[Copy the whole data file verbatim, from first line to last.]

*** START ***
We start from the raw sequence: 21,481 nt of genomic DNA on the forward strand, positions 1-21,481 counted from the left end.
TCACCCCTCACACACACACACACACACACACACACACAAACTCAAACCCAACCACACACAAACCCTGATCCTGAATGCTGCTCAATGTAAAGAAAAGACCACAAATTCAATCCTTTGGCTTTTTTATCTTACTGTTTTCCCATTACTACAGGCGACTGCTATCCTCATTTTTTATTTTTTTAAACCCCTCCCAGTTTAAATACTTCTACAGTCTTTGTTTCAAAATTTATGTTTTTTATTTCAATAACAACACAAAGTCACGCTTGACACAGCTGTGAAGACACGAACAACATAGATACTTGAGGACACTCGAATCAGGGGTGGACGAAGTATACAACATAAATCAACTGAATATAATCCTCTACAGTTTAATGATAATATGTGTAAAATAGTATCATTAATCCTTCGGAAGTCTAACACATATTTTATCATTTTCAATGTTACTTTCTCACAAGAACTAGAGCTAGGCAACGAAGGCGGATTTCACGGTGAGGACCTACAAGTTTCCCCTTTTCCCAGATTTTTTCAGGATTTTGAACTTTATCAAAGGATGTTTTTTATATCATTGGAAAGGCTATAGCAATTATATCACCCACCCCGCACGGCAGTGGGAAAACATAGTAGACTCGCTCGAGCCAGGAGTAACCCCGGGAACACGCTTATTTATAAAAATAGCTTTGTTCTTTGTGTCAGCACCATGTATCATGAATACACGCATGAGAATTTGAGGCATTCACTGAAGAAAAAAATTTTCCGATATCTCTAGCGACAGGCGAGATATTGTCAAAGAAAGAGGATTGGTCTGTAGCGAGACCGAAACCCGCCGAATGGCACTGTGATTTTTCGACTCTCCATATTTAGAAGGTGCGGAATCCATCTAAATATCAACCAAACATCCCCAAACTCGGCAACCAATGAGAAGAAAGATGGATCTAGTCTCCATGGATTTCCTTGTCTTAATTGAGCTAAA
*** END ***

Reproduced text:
We start from the raw sequence: 21,481 nt of genomic DNA on the forward strand, positions 1-21,481 counted from the left end.
TCACCCCTCACACACACACACACACACACACACACACAAACTCAAACCCAACCACACACAAACCCTGATCCTGAATGCTGCTCAATGTAAAGAAAAGACCACAAATTCAATCCTTTGGCTTTTTTATCTTACTGTTTTCCCATTACTACAGGCGACTGCTATCCTCATTTTTTATTTTTTTAAACCCCTCCCAGTTTAAATACTTCTACAGTCTTTGTTTCAAAATTTATGTTTTTTATTTCAATAACAACACAAAGTCACGCTTGACACAGCTGTGAAGACACGAACAACATAGATACTTGAGGACACTCGAATCAGGGGTGGACGAAGTATACAACATAAATCAACTGAATATAATCCTCTACAGTTTAATGATAATATGTGTAAAATAGTATCATTAATCCTTCGGAAGTCTAACACATATTTTATCATTTTCAATGTTACTTTCTCACAAGAACTAGAGCTAGGCAACGAAGGCGGATTTCACGGTGAGGACCTACAAGTTTCCCCTTTTCCCAGATTTTTTCAGGATTTTGAACTTTATCAAAGGATGTTTTTTATATCATTGGAAAGGCTATAGCAATTATATCACCCACCCCGCACGGCAGTGGGAAAACATAGTAGACTCGCTCGAGCCAGGAGTAACCCCGGGAACACGCTTATTTATAAAAATAGCTTTGTTCTTTGTGTCAGCACCATGTATCATGAATACACGCATGAGAATTTGAGGCATTCACTGAAGAAAAAAATTTTCCGATATCTCTAGCGACAGGCGAGATATTGTCAAAGAAAGAGGATTGGTCTGTAGCGAGACCGAAACCCGCCGAATGGCACTGTGATTTTTCGACTCTCCATATTTAGAAGGTGCGGAATCCATCTAAATATCAACCAAACATCCCCAAACTCGGCAACCAATGAGAAGAAAGATGGATCTAGTCTCCATGGATTTCCTTGTCTTAATTGAGCTAAA